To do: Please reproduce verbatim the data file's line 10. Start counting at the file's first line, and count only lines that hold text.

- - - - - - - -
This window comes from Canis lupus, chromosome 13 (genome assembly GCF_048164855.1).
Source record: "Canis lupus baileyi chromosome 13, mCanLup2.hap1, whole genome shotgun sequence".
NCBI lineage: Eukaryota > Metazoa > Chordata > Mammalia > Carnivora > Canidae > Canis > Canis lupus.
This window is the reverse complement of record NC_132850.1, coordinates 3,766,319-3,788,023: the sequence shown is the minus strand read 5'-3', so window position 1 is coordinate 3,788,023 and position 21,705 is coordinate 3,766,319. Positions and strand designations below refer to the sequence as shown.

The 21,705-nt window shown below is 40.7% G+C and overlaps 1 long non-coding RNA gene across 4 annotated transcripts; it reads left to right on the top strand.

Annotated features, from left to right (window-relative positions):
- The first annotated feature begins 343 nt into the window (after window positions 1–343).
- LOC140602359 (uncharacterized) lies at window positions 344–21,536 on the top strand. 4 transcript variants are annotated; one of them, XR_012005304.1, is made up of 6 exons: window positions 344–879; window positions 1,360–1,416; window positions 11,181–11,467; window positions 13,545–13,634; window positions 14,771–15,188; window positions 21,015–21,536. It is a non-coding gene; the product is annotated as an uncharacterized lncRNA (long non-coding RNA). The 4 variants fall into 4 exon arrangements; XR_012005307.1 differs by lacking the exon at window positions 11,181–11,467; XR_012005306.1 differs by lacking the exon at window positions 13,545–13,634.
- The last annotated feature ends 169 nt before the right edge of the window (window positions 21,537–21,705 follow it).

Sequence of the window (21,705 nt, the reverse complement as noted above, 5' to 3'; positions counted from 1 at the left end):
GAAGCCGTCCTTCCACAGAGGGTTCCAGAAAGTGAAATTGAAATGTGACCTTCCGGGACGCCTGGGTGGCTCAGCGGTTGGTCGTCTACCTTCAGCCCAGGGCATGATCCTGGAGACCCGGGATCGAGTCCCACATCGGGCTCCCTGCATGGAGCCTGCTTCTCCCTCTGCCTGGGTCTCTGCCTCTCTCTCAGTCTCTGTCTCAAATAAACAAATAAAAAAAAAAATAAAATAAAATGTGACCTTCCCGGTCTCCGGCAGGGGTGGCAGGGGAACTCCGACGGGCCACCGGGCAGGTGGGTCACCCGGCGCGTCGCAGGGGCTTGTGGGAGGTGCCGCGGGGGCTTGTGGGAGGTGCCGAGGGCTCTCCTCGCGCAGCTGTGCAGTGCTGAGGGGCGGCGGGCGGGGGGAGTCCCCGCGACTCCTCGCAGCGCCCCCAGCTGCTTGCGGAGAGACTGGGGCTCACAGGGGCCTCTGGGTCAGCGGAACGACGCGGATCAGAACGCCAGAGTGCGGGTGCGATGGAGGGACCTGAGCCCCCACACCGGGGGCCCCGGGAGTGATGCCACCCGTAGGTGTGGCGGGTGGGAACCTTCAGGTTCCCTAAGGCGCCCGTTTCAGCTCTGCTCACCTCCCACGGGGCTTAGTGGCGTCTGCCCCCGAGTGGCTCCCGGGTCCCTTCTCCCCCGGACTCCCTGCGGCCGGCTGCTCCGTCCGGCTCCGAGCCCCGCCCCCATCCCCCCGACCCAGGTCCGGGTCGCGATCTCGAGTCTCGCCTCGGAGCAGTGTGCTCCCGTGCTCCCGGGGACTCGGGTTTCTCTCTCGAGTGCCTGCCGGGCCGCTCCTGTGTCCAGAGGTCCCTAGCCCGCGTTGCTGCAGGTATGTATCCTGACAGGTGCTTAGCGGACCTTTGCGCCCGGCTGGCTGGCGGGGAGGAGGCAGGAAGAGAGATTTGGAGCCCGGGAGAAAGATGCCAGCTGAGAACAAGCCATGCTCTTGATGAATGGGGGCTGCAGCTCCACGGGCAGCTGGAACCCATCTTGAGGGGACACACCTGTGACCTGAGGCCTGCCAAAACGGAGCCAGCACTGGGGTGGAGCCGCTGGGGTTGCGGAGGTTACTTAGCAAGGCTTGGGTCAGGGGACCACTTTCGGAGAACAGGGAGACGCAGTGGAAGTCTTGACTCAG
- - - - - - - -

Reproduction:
Sequence of the window (21,705 nt, the reverse complement as noted above, 5' to 3'; positions counted from 1 at the left end):